Program News

  • 02 May 2016 1:55 PM | Laura McNally-Levine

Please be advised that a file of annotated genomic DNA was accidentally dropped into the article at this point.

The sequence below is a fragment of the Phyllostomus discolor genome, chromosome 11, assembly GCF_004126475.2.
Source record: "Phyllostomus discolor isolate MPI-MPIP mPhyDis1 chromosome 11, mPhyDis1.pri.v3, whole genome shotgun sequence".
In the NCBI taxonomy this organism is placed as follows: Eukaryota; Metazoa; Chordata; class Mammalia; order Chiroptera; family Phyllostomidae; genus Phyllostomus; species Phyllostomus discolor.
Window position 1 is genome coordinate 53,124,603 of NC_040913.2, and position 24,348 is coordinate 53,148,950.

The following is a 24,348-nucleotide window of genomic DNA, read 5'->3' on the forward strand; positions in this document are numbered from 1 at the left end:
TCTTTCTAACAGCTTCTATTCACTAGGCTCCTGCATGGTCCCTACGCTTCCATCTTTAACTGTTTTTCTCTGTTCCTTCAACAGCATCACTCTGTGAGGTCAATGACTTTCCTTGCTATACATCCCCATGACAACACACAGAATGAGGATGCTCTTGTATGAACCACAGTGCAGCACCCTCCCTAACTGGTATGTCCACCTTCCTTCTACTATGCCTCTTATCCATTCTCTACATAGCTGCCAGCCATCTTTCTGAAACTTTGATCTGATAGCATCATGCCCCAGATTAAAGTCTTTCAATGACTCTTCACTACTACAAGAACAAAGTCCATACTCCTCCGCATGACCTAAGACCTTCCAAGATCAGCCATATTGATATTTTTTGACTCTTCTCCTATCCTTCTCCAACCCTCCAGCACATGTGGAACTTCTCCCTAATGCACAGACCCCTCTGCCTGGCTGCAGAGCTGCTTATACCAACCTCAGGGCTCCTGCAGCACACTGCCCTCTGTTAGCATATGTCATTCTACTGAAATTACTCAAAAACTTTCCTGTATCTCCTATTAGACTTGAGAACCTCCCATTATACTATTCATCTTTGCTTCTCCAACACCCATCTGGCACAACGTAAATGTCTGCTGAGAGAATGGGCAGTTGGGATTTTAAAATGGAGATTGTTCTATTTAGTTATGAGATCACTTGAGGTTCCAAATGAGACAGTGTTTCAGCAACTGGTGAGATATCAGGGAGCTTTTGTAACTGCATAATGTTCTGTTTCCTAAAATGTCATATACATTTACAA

The University of Wisconsin’s Neighborhood Law Clinic has played a pivotal role in making Dane County, Wisconsin a safer place for tenants, an economically viable place to live for workers and, through its efforts in the community and legislatively, worked to protect the rights of the underrepresented across our state. It serves as model for protecting the economic health of those most in need through advocacy, education, and collaboration.The NLC has been in existence for over 15 years. The program focuses on several practice areas including housing, employment and government benefits. Clinical law students at the University of Wisconsin Law School become engaged in their community through the legal services they offer at a community-based law office and through community education and outreach. The NLC impacts the lives of the neediest in our community and through their experiences, law students learn not only about rebellious lawyering, but also how their advocacy can tilt the balance of justice in favor of the underserved.The NLC seeks remedies and solutions where sometimes, none seem to exist. Often this requires advocacy in the housing area as housing is a critical component of a family’s economic health and security; and one that can be lost so easily. An example of how the NLC significantly redresses high priority needs of underserved residents in our community occurred a couple of years ago when we received a phone call from the Madison mayor and a prominent Latino member of our city council, who asked whether NLC could handle an emergency eviction situation. A developer, who wanted to renovate a recently purchased apartment complex, had filed multiple evictions for an apartment complex largely occupied by Latino families who were on month-to-month leases. The evictions would not only force these families into homelessness, but would disrupt their children’s education.The Clinic quickly jumped in. They identified defenses to the evictions and met with the residents to learn their objectives, which, it turned out, were simply to maintain their housing until school ended in June. The clinic students worked with teachers, schools, the local Community Action Coalition, and tenant resources to draft a compelling letter to the development company. The advocacy resulted in the company agreeing to let all of the families occupy their homes until July, instead of forcing them out in April in the midst of a school term. NLC brought the community together to solved a problem that did not involve traditional lawyering. Although this effort went largely unnoticed by the press, many families were able to remain intact and stable due to the clinic’s efforts.The NLC also identifies and attacks barriers to economic justice. Clinic students developed a process that enabled tenants who applied for emergency assistance to remain in their rental housing despite a pending eviction. When the NLC became aware of families being evicted while waiting for assistance simply because no instructions existed to allow them to take advantage of the law they created a set of forms and instructions that allowed families to apply for a stay and avoid homelessness. The “Petition and Order for Stay of Eviction Based on Applicant's Application for Emergency Assistance” was adopted for statewide use by the Forms Committee of the Wisconsin Judicial Conference and are now available to families throughout the state who are experiencing the threat of an eviction.The NLC also works hand-in-hand with our local Workers’ Rights Center to educate workers about their rights and to enforce their rights to fair compensation in the courts. Many of the unpaid wage cases reach the NLC through outreach, education, and collaboration with the WRC. The NLC is a small program that has made a huge impact on both students and the community.


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